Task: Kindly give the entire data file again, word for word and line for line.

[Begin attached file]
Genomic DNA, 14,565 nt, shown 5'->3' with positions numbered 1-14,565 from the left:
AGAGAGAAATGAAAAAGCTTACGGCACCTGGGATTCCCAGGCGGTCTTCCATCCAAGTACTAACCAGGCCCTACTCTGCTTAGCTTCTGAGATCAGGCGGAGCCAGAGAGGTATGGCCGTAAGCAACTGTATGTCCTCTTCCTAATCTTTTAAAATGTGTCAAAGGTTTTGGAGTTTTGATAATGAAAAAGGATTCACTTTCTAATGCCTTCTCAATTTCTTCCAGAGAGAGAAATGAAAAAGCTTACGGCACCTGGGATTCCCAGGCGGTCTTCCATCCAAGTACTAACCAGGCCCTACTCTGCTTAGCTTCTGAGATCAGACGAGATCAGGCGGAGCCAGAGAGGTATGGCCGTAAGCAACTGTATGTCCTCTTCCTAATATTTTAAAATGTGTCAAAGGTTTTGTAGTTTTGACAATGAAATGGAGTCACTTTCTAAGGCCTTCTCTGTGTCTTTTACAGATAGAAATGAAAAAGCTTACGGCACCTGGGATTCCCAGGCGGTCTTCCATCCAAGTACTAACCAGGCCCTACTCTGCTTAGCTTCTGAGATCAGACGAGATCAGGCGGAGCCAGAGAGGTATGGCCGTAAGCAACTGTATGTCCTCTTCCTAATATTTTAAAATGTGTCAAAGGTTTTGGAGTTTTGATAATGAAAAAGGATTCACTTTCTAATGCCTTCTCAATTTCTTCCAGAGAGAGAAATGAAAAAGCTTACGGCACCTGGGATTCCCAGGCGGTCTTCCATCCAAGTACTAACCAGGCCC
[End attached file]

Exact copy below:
Genomic DNA, 14,565 nt, shown 5'->3' with positions numbered 1-14,565 from the left:
AGAGAGAAATGAAAAAGCTTACGGCACCTGGGATTCCCAGGCGGTCTTCCATCCAAGTACTAACCAGGCCCTACTCTGCTTAGCTTCTGAGATCAGGCGGAGCCAGAGAGGTATGGCCGTAAGCAACTGTATGTCCTCTTCCTAATCTTTTAAAATGTGTCAAAGGTTTTGGAGTTTTGATAATGAAAAAGGATTCACTTTCTAATGCCTTCTCAATTTCTTCCAGAGAGAGAAATGAAAAAGCTTACGGCACCTGGGATTCCCAGGCGGTCTTCCATCCAAGTACTAACCAGGCCCTACTCTGCTTAGCTTCTGAGATCAGACGAGATCAGGCGGAGCCAGAGAGGTATGGCCGTAAGCAACTGTATGTCCTCTTCCTAATATTTTAAAATGTGTCAAAGGTTTTGTAGTTTTGACAATGAAATGGAGTCACTTTCTAAGGCCTTCTCTGTGTCTTTTACAGATAGAAATGAAAAAGCTTACGGCACCTGGGATTCCCAGGCGGTCTTCCATCCAAGTACTAACCAGGCCCTACTCTGCTTAGCTTCTGAGATCAGACGAGATCAGGCGGAGCCAGAGAGGTATGGCCGTAAGCAACTGTATGTCCTCTTCCTAATATTTTAAAATGTGTCAAAGGTTTTGGAGTTTTGATAATGAAAAAGGATTCACTTTCTAATGCCTTCTCAATTTCTTCCAGAGAGAGAAATGAAAAAGCTTACGGCACCTGGGATTCCCAGGCGGTCTTCCATCCAAGTACTAACCAGGCCC